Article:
The Right-Brain Side of Paris

The Right-Brain Side of Paris

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The plane leaves for Paris in 17 days, whether I’m on it or not. I keep adding to my to-do list to the point where it’s shutting me down, keeping me up at night. I can hardly accomplish one task before adding three more.

History, for instance. That strong voice of insecurity in my head keeps telling me I must take a crash course on French history before I embark on my 30-day walk. After all, history is the very core of every aspect of this grand city. But I’ve always hated history. The Louis XXXs and Napoleon – oh, I memorized who they were, but they stayed in my head just long enough to get a passing grade on an exam.

I’ve never been a reader, either, so you can imagine why I’ve avoided Victor Hugo and his miserable book. But that voice, the one that worries about my image, keeps telling me I must be up on a few of the newest titles when I visit that famous bookstore, Shakespeare And Company.

And art history? Those classes were some of T-H-E most boring I took while in college and I was forced to take a passel of them. You see, modern art is much more to my liking. Like graffiti – it has so much more life and energy, much better colors than a nude or some stone sculpture from the Renaissance. Don’t you agree?

So this morning, as I sat in my bubble bath, trying to calmly de-hype, de-clutter and focus, I realized that it’s ok not to know the history of Paris nor all the art periods. I don’t have to include that in my blog posts – there are plenty of books written about all that.

I realized that I was given the gift to see things differently. God spent way more time on the right side of my brain than he did on the left. And that’s ok.

One of the nice things about being almost 60 is that you become so much more comfortable in your own skin, so much more appreciative of the talents that define you. Yeah, I get a pit in my stomach when my friends talk about their book clubs, or they quote history as a basis of today’s politics, but does it drive me to run buy the latest bestsellers?

No, I’d rather have breakfast with a famous graffiti photographer or interview a French mom about the schools in her country. I’d prefer to study the ligatures on the headstones in the Père Lachaise Cemetery, or walk the streets of Isle Saint Louis and take photos of the beautiful handmade shutters and door knockers.

So, girls and boys, I’m marking Louis and that Napoleon guy off my list. Come hell or high water, I will be on that plane!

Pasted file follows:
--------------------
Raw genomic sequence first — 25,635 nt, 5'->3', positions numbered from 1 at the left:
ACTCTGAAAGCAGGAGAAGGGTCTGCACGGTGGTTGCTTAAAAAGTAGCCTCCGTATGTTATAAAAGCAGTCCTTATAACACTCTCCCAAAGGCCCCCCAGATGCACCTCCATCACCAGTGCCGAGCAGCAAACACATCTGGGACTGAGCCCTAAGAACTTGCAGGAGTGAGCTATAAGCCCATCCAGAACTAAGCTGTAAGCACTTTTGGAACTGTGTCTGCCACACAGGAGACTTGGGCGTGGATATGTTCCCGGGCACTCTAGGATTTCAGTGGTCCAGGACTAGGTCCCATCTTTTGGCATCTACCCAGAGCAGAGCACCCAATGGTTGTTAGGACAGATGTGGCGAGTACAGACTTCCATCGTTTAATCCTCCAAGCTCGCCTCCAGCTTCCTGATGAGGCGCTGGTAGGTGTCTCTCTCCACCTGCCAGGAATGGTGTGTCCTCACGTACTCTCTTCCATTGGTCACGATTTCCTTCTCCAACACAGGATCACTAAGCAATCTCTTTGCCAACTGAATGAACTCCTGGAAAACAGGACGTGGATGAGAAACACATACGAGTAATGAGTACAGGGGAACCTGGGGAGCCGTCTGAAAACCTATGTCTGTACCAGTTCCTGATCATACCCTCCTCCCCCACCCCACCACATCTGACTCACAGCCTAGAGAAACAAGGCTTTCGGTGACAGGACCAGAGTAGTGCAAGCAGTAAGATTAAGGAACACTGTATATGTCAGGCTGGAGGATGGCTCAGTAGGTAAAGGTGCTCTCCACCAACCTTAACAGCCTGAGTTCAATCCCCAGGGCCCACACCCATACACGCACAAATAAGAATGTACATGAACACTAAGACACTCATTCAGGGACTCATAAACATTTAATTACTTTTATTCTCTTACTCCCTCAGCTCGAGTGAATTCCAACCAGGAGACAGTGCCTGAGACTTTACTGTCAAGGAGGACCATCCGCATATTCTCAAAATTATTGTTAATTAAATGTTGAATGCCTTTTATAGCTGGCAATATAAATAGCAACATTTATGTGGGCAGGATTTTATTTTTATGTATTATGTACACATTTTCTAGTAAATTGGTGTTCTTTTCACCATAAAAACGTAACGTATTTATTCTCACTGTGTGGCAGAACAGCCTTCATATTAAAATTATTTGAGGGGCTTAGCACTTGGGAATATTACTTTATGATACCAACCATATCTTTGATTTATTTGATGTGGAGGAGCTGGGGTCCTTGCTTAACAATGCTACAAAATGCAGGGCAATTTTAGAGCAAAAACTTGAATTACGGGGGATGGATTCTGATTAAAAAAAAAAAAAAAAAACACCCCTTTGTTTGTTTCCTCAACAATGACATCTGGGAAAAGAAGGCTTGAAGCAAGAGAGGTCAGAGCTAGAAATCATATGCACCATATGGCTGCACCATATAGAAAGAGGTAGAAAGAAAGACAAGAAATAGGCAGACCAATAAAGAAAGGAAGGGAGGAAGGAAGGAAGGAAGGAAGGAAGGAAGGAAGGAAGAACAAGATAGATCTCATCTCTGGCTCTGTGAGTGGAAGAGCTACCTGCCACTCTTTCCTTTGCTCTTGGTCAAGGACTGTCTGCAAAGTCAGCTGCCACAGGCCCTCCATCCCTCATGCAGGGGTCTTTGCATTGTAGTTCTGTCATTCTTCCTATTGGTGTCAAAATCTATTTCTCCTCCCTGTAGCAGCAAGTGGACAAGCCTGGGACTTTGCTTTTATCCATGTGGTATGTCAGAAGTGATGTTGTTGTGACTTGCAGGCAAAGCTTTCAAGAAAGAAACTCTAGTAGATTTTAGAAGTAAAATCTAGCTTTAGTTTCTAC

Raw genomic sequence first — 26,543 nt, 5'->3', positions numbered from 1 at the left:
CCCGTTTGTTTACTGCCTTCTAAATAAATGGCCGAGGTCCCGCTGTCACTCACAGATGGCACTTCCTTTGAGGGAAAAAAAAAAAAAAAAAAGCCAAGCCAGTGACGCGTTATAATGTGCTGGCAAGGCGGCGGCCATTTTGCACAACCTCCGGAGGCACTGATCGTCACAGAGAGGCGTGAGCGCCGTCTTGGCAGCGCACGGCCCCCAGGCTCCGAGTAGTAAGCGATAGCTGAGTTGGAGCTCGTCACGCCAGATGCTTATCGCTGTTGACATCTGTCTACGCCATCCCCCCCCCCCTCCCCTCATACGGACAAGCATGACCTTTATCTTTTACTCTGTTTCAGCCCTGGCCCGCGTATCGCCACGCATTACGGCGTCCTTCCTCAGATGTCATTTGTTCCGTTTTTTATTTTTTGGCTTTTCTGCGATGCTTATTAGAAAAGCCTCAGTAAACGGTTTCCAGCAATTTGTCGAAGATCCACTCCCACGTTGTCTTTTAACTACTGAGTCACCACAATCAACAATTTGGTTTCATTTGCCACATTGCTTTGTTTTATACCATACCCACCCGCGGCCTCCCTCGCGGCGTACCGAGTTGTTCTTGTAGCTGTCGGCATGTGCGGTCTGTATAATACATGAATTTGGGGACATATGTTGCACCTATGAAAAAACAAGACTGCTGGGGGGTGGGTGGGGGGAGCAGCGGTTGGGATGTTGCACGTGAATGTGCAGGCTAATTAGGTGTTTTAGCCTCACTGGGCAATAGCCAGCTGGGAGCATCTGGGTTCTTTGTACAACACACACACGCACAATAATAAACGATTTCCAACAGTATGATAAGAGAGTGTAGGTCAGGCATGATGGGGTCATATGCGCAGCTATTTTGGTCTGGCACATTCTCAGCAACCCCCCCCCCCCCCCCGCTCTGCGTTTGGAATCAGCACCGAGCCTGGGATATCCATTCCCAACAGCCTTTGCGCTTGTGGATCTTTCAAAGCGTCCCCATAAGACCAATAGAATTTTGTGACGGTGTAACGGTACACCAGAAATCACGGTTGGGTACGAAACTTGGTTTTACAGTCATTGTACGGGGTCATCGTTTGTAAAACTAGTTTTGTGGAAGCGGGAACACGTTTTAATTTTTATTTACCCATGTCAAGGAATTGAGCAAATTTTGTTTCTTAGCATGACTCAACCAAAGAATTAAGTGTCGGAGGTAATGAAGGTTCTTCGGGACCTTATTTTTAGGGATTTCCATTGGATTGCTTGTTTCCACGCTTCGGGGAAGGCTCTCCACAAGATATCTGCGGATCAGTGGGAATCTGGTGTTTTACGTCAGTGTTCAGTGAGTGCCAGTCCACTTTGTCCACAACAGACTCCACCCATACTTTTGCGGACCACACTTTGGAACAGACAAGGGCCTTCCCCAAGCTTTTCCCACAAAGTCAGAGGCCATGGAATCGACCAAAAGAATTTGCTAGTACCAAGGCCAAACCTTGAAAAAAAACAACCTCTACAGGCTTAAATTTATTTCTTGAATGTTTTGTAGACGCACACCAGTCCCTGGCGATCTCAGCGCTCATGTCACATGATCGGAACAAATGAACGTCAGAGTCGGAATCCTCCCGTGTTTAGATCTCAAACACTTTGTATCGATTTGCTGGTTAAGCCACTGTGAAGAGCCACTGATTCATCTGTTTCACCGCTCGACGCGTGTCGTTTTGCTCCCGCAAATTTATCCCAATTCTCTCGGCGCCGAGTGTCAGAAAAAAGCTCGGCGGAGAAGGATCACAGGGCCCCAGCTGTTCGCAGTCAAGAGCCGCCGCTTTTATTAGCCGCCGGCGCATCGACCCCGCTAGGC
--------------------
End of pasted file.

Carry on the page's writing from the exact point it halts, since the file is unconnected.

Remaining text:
~ ~ ~ ~ ~ ~ ~ ~ ~ ~ ~ ~ ~  If you’d like to follow my 30-walk across Paris, be sure to sign up for email alerts or join my Facebook page. I plan to find some real surprises while there – stuff you never read about – and I’d love to share them with you.

 

12 Comments

  • Karean Williams
    08/12/2012

    I would like to have a page like this to blog my travels. Would like for you to go to India with us…Perhaps in March. I so enjoy your adventure. Please keep writting.

  • Kitsie
    08/12/2012

    Lisa –
    I felt the same way when I went to Paris about the history thing. I can recite all of Henry the VIII’s wives but couldn’t tell one Napoleon from another ( and I like history – but French history is so hmmm – non-linear?). Anyway, I think the best way to learn history is to visit and see it in context which is exactly what you’re doing. A good read is “The Paris Wife” – fictional account about Hemingway’s first wife and their life in Paris. Puts you in the mood and its easy to get into. Enjoy!

  • I was just about to write that you should forget all of the “shoulds” and just do and know what makes you happy, but then you got around to it yourself! You’re going to be fabulous and I can’t wait to read along the way!

  • Ally T.K.
    08/19/2012

    Thank you for an honest post, I’m glad that you’re honoring your own perspective on things – I really look forward to seeing Paris through your eyes.

  • Vetan Vali
    08/23/2012

    Thanks for this great post

  • Janis Miller
    08/24/2012

    I learned to love history by reading historical romances when I was quite young. It really puts the spice back into history when you know the personal lives of all of those dry factual people in history books. “Desiree” is a wonderful book about Napoleon’s first sweetheart who he threw over for Josephine. Now that’s history!

    The nice thing is that French history just seeps into your pores wherever you go in Paris. So do as you’ve decided, just “be” in the most wonderful city there is!

  • lisaweldon
    08/24/2012

    I had one incredible history teacher in the 7th grade – she taught her lessons in story format, not ‘memorize this, memorize that’ – because of her I did get hooked a bit on American history. My kids had a teacher in high school who used to dress up in period styles. I remember one lesson he taught. He read a letter from a husband at war, a letter to his young bride back home. He was an incredible history teacher.

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